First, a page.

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Spillovers in networks of user generated content: Evidence from 23 natural experiments on Wikipedia

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  • Kummer, Michael E.
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    Abstract

    Endogeneity in network formation hinders the identification of the role social networks play in generating spillovers, peer effects and other externalities. This paper tackles this problem and investigates how the link network between articles on the German Wikipedia influences the attention and content generation individual articles receive. Identification exploits local exogenous shocks on a small number of nodes in the network. It can thus avoid the usually required, but strong, assumptions of exogenous observed characteristics and link structure in networks. This approach also applies if, due to a lack of network information, identification through partial overlaps in the network structure fails (e.g. in classrooms). Exogenous variation is generated by natural and technical disasters or by articles being featured on the German Wikipedia's start page. The effects on neighboring pages are substantial; I observe an increase of almost 100 percent in terms of both views and content generation. The aggregate effect over all neighbors is also large: I find that a view on a treated article converts one for one into a view on a neighboring article. However, the resulting content generation is small in absolute terms. --

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    Bibliographic Info

    Paper provided by ZEW - Zentrum für Europäische Wirtschaftsforschung / Center for European Economic Research in its series ZEW Discussion Papers with number 13-098.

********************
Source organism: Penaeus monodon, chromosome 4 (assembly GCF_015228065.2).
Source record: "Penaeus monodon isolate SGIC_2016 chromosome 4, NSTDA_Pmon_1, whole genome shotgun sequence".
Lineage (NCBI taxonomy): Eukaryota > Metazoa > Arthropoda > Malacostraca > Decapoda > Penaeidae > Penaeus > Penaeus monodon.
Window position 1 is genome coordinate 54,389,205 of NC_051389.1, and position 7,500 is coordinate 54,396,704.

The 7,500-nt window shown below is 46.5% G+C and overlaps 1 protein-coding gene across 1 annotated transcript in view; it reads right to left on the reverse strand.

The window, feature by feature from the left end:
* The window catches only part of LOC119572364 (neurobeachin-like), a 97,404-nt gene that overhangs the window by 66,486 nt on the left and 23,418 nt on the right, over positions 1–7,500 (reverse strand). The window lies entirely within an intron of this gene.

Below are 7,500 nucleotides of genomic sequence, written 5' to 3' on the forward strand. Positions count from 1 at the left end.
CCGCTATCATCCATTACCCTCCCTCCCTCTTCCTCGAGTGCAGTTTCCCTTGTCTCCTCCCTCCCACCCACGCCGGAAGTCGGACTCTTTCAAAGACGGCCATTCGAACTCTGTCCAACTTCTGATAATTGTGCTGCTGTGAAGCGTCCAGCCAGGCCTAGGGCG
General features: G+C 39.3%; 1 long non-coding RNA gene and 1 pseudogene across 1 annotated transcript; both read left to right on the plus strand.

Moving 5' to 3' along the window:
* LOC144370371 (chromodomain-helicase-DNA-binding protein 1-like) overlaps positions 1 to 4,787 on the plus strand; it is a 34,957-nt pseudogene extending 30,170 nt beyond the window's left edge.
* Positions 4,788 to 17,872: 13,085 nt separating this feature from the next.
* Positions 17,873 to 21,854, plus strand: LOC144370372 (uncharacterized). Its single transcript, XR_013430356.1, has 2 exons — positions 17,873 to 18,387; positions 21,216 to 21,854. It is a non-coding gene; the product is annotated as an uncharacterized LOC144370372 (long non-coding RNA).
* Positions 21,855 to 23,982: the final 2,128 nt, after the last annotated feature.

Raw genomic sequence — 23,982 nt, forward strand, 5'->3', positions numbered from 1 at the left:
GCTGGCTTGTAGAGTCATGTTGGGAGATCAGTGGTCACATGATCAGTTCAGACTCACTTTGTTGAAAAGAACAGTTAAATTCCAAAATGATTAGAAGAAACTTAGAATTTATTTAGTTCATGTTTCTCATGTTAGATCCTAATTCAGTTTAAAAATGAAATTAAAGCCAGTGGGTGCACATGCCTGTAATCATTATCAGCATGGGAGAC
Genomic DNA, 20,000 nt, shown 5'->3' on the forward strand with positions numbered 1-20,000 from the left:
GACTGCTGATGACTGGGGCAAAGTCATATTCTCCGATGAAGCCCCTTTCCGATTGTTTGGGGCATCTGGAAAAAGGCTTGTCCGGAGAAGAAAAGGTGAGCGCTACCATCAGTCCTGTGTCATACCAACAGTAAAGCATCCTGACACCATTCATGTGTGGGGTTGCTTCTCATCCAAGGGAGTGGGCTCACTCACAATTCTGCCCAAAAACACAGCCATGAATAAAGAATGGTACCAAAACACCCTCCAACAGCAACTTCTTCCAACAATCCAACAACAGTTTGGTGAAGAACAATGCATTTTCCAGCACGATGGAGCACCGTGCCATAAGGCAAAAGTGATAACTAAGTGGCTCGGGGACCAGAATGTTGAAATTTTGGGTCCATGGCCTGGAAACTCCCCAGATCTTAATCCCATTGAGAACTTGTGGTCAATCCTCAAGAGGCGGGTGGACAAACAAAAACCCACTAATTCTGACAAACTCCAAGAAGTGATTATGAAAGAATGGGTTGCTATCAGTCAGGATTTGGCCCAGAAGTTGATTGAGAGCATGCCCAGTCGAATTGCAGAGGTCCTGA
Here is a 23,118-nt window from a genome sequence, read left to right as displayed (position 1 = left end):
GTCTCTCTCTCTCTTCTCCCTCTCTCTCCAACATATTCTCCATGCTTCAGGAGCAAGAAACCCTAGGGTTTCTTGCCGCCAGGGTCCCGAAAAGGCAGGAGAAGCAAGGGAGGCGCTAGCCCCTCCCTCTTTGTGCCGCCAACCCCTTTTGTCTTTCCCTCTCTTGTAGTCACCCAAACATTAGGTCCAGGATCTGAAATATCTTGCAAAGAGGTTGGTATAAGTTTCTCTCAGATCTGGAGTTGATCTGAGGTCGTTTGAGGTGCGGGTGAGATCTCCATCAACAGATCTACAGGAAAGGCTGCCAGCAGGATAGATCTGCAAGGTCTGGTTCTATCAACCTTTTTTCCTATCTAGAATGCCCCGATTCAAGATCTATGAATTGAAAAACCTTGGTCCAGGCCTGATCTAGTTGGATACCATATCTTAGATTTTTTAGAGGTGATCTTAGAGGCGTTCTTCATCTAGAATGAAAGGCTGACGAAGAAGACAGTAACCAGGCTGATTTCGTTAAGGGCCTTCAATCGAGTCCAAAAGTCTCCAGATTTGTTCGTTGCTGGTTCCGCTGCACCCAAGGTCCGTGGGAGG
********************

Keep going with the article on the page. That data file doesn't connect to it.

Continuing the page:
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    Date of creation: 2013
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    Handle: RePEc:zbw:zewdip:13098

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    Keywords: Social Media; Information; Knowledge; Spillovers; Large-scale Networks; Natural Experiment;

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    1. Gordon B. Dahl & Katrine Vellesen Loken & Magne Mogstad, 2013. "Peer Effects in Program Participation," CESifo Working Paper Series 4349, CESifo Group Munich.
    2. Claussen, Jörg & Falck, Oliver & Grohsjean, Thorsten, 2012. "The strength of direct ties: Evidence from the electronic game industry," International Journal of Industrial Organization, Elsevier, Elsevier, vol. 30(2), pages 223-230.
    3. Bruno Crépon & Esther Duflo & Marc Gurgand & Roland Rathelot & Philippe Zamora, 2012. "Do Labor Market Policies Have Displacement Effects? Evidence from a Clustered Randomized Experiment," NBER Working Papers 18597, National Bureau of Economic Research, Inc.
    4. Scott A. Imberman & Adriana D. Kugler & Bruce I. Sacerdote, 2012. "Katrina's Children: Evidence on the Structure of Peer Effects from Hurricane Evacuees," American Economic Review, American Economic Association, American Economic Association, vol. 102(5), pages 2048-82, August.
    5. Giacomo De Giorgi & Michele Pellizzari & Silvia Redaelli, 2010. "Identification of Social Interactions through Partially Overlapping Peer Groups," American Economic Journal: Applied Economics, American Economic Association, vol. 2(2), pages 241-75, April.
    6. Manuela Angelucci & Giacomo De Giorgi, 2009. "Indirect Effects of an Aid Program: How Do Cash Transfers Affect Ineligibles' Consumption?," American Economic Review, American Economic Association, American Economic Association, vol. 99(1), pages 486-508, March.
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